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Social Responsibilities in Companies

Autor:   •  March 8, 2011  •  Essay  •  2,056 Words (9 Pages)  •  1,809 Views

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Every company interacts with other members of its environment. A company might have several environments. One of the environments which are closely related to the company is shareholders, which refers to any individual, institution, firm, or other entity that owns shares in a company (Mallin 2007). Moreover, in a broader context, every company also has stakeholders. Stakeholders refer to any actor (individual or group) that is vital for the success and survival of the company (Hatch and Cunliffe 2006). Stakeholder does not recognize only the shareholders but also those actors with less direct political influence. Some people argue that companies are considered to become only responsible to their shareholders and they do not have social responsibilities. On the other hand, as an opposed to the previous idea, the other people think that companies are considered to have responsibilities to society beyond making profit. As a result, the social responsibilities have been an important issue that emerge among the companies nowadays. This essay will discuss about the Milton Friedman's view about the social responsibility of the company. Moreover, as an opposed to Friedman's view, the idea of social responsibility of the companies and its roles will be explained as well.

Some people might think that companies' main focus is to achieve the organisational goals and become responsible to their shareholders. In addition, Milton Friedman argues that essentially companies had no social responsibility beyond making profits (Feldman 2007). He believes that companies do not have the right to become responsible to the society by spending shareholders', customers', and employees' money (Mallin 2007). In other words, companies exist just to make profit for shareholders, employees, and customers. They do not have such things as social responsibility. Moreover, he thinks that social responsibility actions by the company will result in inefficiency and lost production. In other words, he considers the company's social responsibility actions is costly and reduce profits. However, he stated that if a company desires to engage in actions that might be considered as responsible, it should be done through the activities that seek to increase profit, such as image marketing and so forth.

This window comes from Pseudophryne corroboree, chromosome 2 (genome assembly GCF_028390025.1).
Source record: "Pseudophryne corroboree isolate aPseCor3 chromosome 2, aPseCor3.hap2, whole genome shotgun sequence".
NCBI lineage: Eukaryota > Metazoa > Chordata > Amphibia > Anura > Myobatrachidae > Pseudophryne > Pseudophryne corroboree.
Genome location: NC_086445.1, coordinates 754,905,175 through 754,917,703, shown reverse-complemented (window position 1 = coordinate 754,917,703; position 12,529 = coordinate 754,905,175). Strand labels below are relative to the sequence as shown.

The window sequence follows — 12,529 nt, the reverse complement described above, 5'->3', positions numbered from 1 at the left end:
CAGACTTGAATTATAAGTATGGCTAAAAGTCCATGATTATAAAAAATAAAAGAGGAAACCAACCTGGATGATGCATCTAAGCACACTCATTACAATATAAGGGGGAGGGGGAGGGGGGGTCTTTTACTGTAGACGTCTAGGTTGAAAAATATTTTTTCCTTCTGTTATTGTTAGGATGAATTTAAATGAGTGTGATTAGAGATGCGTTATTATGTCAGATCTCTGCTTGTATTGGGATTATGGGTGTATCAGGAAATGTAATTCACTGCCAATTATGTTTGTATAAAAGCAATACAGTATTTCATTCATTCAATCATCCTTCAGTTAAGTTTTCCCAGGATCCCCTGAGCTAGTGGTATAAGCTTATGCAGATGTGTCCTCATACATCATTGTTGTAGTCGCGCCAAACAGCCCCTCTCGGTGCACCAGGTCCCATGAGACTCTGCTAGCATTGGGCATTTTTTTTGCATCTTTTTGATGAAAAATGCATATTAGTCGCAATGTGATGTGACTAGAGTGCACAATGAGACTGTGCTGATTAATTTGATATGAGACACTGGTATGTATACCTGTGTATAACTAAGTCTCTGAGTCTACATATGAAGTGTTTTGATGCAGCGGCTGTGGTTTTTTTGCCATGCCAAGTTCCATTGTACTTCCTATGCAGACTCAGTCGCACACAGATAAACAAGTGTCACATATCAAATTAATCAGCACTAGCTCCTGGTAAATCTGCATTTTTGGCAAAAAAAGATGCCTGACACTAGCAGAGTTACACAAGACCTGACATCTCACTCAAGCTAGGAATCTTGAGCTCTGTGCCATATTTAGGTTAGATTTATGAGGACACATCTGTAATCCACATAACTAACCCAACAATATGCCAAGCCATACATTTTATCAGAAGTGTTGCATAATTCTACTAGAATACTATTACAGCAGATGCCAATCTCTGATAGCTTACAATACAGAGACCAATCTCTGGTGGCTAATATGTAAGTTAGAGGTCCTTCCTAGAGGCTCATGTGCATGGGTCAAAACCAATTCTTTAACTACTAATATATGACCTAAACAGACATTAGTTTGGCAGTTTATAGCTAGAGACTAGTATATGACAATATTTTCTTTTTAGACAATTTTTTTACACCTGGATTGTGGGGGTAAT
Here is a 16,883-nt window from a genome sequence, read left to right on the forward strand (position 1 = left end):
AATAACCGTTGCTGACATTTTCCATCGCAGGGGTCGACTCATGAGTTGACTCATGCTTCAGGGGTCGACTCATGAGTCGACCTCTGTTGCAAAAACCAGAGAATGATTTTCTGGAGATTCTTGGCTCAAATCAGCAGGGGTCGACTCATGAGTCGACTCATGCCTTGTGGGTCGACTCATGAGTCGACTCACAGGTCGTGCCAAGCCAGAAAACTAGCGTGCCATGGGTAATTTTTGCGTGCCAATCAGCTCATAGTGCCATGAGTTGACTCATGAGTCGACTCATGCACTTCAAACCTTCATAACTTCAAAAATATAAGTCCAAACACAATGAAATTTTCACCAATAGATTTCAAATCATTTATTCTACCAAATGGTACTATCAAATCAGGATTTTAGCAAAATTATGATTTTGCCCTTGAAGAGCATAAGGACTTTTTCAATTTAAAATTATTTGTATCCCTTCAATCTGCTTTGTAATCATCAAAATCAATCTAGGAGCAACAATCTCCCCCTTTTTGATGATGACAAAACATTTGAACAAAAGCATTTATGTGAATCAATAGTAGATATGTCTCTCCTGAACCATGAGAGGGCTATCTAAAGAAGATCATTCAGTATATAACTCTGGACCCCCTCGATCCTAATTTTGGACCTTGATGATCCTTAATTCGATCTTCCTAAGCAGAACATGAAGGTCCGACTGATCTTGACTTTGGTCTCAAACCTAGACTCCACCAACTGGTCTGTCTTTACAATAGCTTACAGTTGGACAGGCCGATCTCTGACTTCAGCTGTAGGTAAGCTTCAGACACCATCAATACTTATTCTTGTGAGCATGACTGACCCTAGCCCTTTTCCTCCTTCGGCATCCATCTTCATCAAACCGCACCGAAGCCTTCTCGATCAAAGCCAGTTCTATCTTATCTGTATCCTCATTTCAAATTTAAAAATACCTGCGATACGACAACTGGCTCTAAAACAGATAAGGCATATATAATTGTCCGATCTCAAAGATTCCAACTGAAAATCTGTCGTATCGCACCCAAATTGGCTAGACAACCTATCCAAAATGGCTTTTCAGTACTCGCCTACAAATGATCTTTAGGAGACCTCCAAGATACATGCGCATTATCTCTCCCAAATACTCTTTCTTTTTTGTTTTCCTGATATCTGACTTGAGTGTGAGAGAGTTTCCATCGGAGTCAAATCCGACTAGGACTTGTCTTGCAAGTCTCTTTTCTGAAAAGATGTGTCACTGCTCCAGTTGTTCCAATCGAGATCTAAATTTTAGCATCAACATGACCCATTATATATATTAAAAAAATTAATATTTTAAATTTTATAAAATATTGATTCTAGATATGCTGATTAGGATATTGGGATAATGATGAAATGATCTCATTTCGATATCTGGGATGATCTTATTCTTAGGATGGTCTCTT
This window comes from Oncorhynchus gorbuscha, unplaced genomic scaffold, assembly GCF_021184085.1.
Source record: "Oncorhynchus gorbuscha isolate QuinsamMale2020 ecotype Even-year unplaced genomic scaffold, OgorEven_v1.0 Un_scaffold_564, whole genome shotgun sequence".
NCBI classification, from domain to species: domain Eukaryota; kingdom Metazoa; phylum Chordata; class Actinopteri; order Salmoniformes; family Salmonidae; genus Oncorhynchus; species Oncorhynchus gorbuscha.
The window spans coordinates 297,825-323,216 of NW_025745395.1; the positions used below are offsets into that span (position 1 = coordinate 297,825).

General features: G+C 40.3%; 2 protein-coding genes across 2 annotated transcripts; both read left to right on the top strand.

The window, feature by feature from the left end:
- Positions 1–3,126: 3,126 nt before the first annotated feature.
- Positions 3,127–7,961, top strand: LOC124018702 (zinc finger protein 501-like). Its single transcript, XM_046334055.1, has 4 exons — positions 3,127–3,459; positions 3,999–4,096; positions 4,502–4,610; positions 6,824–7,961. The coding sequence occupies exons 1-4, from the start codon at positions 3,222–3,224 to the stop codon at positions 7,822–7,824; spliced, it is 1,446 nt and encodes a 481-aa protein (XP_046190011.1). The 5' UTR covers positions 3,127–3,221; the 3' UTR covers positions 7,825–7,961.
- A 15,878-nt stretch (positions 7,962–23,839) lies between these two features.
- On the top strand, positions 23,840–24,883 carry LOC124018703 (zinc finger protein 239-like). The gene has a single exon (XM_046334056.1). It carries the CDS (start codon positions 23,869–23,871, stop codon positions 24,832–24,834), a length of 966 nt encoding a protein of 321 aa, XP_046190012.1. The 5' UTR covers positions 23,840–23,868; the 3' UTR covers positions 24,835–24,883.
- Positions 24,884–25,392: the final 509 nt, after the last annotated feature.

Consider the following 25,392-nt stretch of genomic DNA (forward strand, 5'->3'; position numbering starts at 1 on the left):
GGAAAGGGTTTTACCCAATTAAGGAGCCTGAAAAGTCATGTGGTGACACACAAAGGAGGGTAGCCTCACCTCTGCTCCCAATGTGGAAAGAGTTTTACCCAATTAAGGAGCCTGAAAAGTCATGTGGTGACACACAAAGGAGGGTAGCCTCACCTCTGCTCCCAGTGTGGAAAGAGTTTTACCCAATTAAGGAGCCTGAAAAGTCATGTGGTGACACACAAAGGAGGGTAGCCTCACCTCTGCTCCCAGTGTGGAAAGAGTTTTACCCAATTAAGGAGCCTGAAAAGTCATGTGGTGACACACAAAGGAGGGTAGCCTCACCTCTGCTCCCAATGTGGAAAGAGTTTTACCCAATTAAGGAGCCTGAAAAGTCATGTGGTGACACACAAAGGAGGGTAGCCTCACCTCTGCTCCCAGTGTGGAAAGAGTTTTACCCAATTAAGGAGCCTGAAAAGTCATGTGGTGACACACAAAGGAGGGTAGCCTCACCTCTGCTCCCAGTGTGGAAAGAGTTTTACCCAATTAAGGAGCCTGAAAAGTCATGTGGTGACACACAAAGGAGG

However, Milton Friedman's argument, which stated that the only social responsibility of a business is to maximize profits, is no longer universally accepted, particularly after the cases of Enron and WorldCom (Ramasamy, Ng, and Hung 2007). As a matter of fact, the business environment began to consider that the value of the company does not represented only by its prosperity, profitability, and shareholder value. Other factors, such as its ability to grow and to improve continuously, become more important and those factors are determined by its social competences, ethical responsibility and environmental contributions (Hardjono


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